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Given the sequence $a_j = b^j \mod q$, where $1 < b, q < 2^n$, how can I prove that the sequence starts repeating itself at some term $a_k$ where $k \leq n$?

I have been looking at this problem for hours and am completely stuck on how to do it :/ Any help would be appreciated!

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I am unclear about the meaning of a term. Look for example at the sequence $1,2,3,4,5,1,2,3,4,5,1,2,\dots$. When should this sequence be considered to start repeating itself? – André Nicolas Jun 8 '12 at 17:26
@AndréNicolas: that sequence starts repeating itself on the first term. Actually in the problem they ask us to find the digit before it starts repeating itself, so I will change the statement of the question to "$k \leq n$." – badatmath Jun 8 '12 at 17:30
You can find a formula for k in terms of the prime factorization of gcd(b,q) (namely it is just the max of the exponents appearing). Try a few examples with q = 100 and b ≤ 5 to see what will happen. – Jack Schmidt Jun 8 '12 at 17:34
@Yuki: I think he is looking for the "burn in" not the "period". A sequence like this has an erratic initial segment, followed by a periodic segment. He is looking for the length of the initial segment. For instance, 2 mod 100 has initial segment [2] and periodic segment [4, 8, 16, 32, 64, 28, 56, 12, 24, 48, 96, 92, 84, 68, 36, 72, 44, 88, 76, 52]. He wants an answer like "length of [2] is 1", I think at least. – Jack Schmidt Jun 8 '12 at 17:36
@JackPenny: ow... get it! Thanks for clarifying! =p and sorry for that! – Yuki Jun 8 '12 at 17:41
up vote 3 down vote accepted

Note that if $\gcd(b,q)=1$, then (by Euler's Theorem) there exists $n_0$ such that $b^{n_0}\equiv1\mod q$, so, in this case, $a_1=a_{n_0+1}$, and $k=1$.
Otherwise, let $m=\gcd(b,q)$. By condition $q<2^n$, we have that $q$ has at most $n-1$ products of $m$, (since $m^n\ge2^n>q$), so if $q$ and $b$ has exactly the same primes in their prime factorization, then $q=lb$ (we can assume $b<q$ since otherwise, we take $b_0=b\mod q$), with $l<2^n$, and then, $b^{n-1}>l$ and then $b^{n-1}\equiv 0\mod q$, so, the sequence starts repeating for $k=n-1<n$. Otherwise, for $p=(n-1)+l$, for any $l\ge0$, we have $$ a_p=b^{n-1}b^l\mod q $$ Define $m'=\gcd(b^{n-1},q), q'=q/m'>1,b'=b^{n-1}/m'$. In this case, $\gcd(b,q')=1$, so there exists $n_1$ such that $b^{n_1}\equiv 1\mod q'$, that is $$ b'b^{n_1}\equiv b'\mod q' $$ So (by properties of $\textit mod$): $$ b^{n-1}b^{n_1}\equiv b^{n-1}\mod q $$ and so, $a_{n-1}=a_{(n-1)+n_1}$, so if we set $k=n-1<n$ the sequence starts repeating, as required.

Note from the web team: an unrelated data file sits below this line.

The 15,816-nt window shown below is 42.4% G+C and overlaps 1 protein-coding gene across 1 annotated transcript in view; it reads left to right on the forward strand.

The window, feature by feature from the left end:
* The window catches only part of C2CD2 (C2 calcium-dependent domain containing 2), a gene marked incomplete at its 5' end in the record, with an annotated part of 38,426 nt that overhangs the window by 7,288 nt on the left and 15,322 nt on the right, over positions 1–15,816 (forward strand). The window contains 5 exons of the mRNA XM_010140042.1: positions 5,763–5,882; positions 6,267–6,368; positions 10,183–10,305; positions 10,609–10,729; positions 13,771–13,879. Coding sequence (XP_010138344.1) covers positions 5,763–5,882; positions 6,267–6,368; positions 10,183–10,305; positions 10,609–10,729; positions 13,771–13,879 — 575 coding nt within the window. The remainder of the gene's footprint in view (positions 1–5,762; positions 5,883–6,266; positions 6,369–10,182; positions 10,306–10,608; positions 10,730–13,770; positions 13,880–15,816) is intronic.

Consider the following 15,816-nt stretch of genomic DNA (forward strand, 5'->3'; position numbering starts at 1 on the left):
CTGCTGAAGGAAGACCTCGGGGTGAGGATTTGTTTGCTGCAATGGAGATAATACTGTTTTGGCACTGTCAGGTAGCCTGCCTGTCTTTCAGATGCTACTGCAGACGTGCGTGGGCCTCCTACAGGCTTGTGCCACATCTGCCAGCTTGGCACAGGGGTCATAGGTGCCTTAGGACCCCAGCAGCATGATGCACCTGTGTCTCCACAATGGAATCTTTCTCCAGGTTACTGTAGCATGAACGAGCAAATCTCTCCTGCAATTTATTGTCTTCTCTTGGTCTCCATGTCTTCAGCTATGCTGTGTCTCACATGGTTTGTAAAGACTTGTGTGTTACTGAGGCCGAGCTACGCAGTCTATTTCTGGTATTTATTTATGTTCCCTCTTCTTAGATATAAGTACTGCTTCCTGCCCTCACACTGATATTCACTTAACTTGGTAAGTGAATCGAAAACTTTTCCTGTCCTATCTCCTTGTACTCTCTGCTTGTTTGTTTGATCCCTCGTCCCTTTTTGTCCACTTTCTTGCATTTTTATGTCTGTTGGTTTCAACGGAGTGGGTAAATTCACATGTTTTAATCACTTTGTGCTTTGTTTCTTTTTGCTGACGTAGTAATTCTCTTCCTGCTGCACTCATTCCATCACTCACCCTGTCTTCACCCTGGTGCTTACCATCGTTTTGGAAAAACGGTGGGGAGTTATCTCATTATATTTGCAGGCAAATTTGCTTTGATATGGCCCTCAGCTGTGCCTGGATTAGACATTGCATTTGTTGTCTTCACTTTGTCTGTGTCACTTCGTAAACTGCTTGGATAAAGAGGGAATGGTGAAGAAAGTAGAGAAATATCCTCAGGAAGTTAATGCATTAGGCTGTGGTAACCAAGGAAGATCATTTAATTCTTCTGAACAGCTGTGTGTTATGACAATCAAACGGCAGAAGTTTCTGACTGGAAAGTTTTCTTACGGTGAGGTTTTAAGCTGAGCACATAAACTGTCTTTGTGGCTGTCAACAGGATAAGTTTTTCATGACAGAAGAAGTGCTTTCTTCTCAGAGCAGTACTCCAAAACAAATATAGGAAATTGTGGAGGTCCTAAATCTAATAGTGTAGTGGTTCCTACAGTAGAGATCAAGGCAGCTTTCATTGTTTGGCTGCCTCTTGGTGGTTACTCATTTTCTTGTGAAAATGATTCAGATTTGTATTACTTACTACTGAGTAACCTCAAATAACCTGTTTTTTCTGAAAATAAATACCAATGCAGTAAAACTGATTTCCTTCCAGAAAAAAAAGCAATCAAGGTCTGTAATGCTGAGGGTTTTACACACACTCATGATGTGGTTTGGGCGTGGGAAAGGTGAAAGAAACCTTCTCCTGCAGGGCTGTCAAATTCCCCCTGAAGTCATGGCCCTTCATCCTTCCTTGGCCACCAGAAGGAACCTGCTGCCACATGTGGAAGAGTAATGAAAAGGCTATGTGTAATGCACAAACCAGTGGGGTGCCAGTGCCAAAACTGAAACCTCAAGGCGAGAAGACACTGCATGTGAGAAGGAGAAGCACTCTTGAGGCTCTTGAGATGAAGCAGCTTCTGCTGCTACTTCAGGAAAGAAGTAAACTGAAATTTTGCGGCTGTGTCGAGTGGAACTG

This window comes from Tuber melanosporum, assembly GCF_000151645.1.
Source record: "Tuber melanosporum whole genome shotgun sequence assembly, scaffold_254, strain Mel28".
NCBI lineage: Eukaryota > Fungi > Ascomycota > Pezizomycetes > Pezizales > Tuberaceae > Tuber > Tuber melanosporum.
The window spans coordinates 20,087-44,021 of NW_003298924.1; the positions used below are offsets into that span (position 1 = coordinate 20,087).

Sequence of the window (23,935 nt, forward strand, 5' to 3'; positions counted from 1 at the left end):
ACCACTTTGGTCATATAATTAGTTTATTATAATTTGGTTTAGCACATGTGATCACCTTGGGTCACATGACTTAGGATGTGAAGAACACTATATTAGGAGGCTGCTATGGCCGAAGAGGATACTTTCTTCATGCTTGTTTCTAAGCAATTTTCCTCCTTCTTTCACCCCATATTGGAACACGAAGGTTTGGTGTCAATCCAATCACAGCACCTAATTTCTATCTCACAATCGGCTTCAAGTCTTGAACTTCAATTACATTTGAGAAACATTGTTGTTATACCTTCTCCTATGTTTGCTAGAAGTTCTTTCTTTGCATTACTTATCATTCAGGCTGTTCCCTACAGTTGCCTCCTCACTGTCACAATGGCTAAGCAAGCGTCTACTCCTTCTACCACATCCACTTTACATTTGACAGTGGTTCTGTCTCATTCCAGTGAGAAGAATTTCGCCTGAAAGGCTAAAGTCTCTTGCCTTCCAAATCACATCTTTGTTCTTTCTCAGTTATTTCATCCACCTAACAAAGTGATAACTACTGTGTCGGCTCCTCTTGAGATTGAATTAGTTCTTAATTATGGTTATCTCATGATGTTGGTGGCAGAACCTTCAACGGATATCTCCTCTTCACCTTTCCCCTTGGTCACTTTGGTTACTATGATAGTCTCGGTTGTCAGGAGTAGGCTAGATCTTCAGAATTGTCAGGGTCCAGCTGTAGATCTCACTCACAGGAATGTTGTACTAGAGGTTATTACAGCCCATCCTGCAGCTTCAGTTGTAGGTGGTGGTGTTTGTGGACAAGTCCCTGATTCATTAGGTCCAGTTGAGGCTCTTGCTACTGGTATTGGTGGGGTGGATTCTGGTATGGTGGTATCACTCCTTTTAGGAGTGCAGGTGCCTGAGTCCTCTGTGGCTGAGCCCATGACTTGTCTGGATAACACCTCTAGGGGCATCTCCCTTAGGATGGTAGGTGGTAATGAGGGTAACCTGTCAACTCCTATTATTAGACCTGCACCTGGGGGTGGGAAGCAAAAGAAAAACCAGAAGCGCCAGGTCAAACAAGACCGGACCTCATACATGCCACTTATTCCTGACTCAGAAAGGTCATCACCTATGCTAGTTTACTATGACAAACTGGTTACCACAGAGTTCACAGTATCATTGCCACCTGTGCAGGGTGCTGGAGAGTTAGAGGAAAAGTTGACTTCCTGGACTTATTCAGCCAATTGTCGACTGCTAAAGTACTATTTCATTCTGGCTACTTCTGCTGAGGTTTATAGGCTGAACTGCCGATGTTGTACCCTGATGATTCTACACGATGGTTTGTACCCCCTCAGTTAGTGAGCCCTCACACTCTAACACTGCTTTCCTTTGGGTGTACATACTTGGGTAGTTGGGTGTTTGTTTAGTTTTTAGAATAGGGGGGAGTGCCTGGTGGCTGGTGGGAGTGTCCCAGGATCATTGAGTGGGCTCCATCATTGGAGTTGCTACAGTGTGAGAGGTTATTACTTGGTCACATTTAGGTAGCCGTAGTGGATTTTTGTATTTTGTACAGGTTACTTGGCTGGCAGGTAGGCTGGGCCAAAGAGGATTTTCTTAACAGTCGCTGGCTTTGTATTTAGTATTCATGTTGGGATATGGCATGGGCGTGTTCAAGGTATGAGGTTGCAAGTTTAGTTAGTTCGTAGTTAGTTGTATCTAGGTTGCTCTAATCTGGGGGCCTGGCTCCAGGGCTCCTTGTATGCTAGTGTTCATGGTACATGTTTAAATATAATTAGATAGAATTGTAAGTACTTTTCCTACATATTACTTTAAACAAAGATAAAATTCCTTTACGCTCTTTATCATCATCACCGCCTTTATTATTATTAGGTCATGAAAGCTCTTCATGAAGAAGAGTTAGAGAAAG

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Thank you for the answer! – badatmath Jun 8 '12 at 18:29
You're welcome. =p But I've missed a detail (Steven Stadnicki example): suppose $q$ not multiple of $b$ (so, you guarantee that $q'>1$)! – Yuki Jun 8 '12 at 18:36

Do it by the Pigeonhole principle. The sequence $b^j \bmod q$ can get at most $q$ values, namely $\{0,1,...,q-1\}$. So there is $j_0$ such that $b^{j_0} = b^1$ and it then clear that the sequence starts repeat itself (since e.g. $b^{j_0 + 1} \bmod q = b^{j_0} b^1 = b^1 b^1 = b^2 \bmod q$ and so on). I, of course, assumed that $b > 1$ is an integer.

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Thanks for your answer! Why must there be a $j_0$ such that $b^{j_0} = b^1$? Why can't the repetition be in the later parts of the sequence? – badatmath Jun 8 '12 at 17:56
but you have to also guarantee that $j_0\le n$ (one of the conditions of the question) – Yuki Jun 8 '12 at 17:59
By the Pigeonhole principle (see link). There are at most $q$ values that $b^j$ can have, so for $j_0 > q$ it must have a value appearing twice. – Zachi Evenor Jun 8 '12 at 18:02
Zachi: what about the sequence $2^j\bmod 8$? Note the original question doesn't assume that $(b,q)=1$. Your broad argument guarantees a loop, but it doesn't guarantee a loop starting 'at the start'. – Steven Stadnicki Jun 8 '12 at 18:28
This guarantees there is a burn-in (so "k" exists) but it does not give a very tight bound on k (it proves k ≤ q for any deterministic "markov" sequence, but in fact for this sequence k ≤ log2(q)). – Jack Schmidt Jun 8 '12 at 18:33

If $\gcd(b,q)=1$, there is repetition from the beginning. Suppose that $\gcd(b,q)=d>1$. Let $q=q'r$, where $\gcd(q',b)=1$. Then any prime that divides $r$ must divide $b$.

Let $e$ be the smallest exponent such that $r$ divides $b^e$. Since $q \lt 2^n$, we have $e \lt n$. The powers of $b$ are periodic modulo $q'$ from the beginning. But they are congruent to $0$ modulo $r$ from $b^e$ on, so they are periodic modulo $q$ from $b^e$ on.

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